Wednesday, September 25, 2013

autumn again

When sorting through old photos
I found this leaf between two prints. It's a very small leaf.
From a summer long ago.

Tuesday, September 10, 2013

portrait of an artist

Alan Paul, Author of the book Big In China. About his life as a father, husband and rock star
during an overseas posting.

Saturday, September 7, 2013

typography

Graveyards sometimes show the most amazing examples of typography.
Aside from telling fascinating stories.
http://www.cityofboston.gov/parks/hbgi/CoppsHill.asp
1633- Originally called North Burying Ground, Copp's Hill
was the second place of interment on the Boston peninsula and was laid out in 1659.
The area acquired its present name through its association with William Copp,
a shoemaker and early settler who lived near today's Prince Street.
During the Revolution, the burying ground's prominent location
overlooking the harbor gave it strategic military importance.
At its southwest side the British established their North Battery
and an earthworks from which they directed the shelling of Bunker Hill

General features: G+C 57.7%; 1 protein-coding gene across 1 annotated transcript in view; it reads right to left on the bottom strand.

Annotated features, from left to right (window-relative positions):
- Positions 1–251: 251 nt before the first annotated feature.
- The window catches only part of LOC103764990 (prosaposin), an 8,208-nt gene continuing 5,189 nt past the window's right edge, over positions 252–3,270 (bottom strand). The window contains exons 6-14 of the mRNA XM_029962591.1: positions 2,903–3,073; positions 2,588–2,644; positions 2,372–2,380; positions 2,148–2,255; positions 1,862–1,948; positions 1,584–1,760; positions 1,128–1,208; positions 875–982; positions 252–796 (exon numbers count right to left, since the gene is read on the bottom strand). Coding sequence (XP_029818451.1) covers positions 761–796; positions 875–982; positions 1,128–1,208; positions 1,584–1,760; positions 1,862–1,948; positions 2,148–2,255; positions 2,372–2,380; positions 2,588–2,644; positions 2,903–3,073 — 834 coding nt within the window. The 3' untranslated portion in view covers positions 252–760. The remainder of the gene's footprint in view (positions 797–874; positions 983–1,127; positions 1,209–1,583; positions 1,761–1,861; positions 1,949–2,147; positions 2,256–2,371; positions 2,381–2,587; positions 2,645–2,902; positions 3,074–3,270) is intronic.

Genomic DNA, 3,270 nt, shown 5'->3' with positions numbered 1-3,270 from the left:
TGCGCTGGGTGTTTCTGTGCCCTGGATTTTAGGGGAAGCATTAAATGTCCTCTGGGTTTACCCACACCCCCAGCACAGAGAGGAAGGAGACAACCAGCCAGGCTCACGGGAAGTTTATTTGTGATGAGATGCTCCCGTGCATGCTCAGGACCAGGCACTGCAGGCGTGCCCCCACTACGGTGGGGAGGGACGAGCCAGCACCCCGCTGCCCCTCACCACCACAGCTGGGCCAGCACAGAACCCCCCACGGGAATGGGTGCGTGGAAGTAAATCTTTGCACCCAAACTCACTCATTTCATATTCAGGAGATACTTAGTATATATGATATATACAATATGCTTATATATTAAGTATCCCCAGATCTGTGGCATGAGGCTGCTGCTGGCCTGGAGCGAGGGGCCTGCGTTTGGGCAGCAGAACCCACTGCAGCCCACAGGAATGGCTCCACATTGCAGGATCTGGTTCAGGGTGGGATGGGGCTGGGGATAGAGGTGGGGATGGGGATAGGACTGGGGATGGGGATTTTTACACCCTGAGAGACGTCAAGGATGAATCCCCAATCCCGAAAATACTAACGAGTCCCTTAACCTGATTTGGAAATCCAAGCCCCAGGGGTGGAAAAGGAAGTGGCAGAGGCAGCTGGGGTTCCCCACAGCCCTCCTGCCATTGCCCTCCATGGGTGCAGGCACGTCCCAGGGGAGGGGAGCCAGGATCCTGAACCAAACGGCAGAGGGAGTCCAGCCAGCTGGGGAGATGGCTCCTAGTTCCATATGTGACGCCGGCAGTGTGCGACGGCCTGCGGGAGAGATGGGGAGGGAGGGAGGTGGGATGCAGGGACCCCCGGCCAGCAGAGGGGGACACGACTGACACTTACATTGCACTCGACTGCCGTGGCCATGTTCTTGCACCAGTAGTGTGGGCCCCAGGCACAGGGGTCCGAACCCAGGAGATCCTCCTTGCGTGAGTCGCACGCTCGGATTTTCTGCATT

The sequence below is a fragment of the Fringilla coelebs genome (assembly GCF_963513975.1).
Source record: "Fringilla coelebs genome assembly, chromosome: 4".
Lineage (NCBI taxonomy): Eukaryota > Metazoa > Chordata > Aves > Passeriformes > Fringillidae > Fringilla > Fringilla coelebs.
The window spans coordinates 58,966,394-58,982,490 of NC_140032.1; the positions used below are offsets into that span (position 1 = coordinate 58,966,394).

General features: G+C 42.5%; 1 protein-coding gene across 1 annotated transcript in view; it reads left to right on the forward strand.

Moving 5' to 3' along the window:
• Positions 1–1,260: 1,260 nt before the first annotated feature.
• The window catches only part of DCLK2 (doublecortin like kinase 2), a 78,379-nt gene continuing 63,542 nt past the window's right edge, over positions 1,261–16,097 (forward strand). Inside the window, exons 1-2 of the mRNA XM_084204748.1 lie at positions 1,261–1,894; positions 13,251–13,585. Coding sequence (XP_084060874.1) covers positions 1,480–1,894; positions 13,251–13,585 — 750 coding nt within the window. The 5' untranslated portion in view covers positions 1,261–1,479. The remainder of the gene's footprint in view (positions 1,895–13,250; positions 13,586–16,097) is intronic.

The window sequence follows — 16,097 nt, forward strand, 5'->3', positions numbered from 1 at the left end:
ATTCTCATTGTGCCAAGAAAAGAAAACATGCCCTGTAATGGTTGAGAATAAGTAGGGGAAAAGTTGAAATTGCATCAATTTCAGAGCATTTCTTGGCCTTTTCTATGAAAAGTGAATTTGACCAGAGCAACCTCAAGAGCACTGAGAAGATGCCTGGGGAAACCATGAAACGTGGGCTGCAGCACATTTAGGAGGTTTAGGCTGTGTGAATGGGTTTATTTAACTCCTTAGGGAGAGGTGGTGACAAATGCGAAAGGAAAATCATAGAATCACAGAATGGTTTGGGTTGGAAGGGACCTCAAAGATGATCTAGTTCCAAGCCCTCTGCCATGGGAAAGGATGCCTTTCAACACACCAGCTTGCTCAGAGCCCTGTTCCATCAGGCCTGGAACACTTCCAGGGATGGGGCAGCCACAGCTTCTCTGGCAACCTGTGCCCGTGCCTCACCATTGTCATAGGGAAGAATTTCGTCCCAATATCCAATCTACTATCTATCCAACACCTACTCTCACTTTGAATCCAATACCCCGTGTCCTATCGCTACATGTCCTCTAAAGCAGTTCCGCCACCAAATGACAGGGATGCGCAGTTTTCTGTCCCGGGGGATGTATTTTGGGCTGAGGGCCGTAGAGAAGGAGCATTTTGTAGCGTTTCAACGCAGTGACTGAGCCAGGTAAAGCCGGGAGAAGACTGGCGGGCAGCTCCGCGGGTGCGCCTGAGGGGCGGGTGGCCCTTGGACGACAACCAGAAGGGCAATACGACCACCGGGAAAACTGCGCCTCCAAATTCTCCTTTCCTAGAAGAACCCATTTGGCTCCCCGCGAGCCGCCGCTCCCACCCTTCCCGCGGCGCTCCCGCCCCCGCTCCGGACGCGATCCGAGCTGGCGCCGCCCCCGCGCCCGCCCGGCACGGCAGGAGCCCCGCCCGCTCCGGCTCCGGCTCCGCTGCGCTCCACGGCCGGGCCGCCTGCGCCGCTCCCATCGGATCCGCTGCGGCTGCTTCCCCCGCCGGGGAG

and ultimately the torching of Charlestown.
Legend has it that British troops used gravestones for target practice.
Many have interpreted the round scars of the Captain Daniel Malcolm
gravemarker as the result of musketballs shot at close range.
Used continually as a burying ground through the 1850s,
Copp's Hill is the final resting place of over 10,000 people.
The Mather tomb contains the remains of the prominent ministerial family.
Also interred here are Edmund Hartt, the builder of the USS Constitution;
Robert Newman, who placed the lanterns at Christ Church on the eve
of Paul Revere's famous ride; and Prince Hall, anti-slavery activist,
Revolutionary War soldier, and founder of the black Masonic Order.
By the time of the Revolutionary War, more than 1,000 free blacks and slaves
were buried at Copp's Hill.
In addition, thousands of artisans and tradesmen are buried here.
The gravemarkers and their epitaphs reflect the nature of the seventeenth
and eighteenth-century economy of the North End

roadworks, taxi, tree

I was thinking of adding "house" to the title.
But the holy 3 is the trend.
Or was?

NY crossing with fast dog

roadworks New York City

I keep doing my blurry project.
Kind of enjoy that more than normal photography at the moment
I do not start with sharp images and then blur them in Photoshop.
That would give a completely different look.

Odd stand at W 4th street.

There was something slightly odd about this newsstand
at W4th street.
The station famous from Louie CK's intro.
It was not packed with magazines and goods.
Half empty.
I don't know if he was about to close shop, or just opened up?

singing on the subway

new york metro and newstand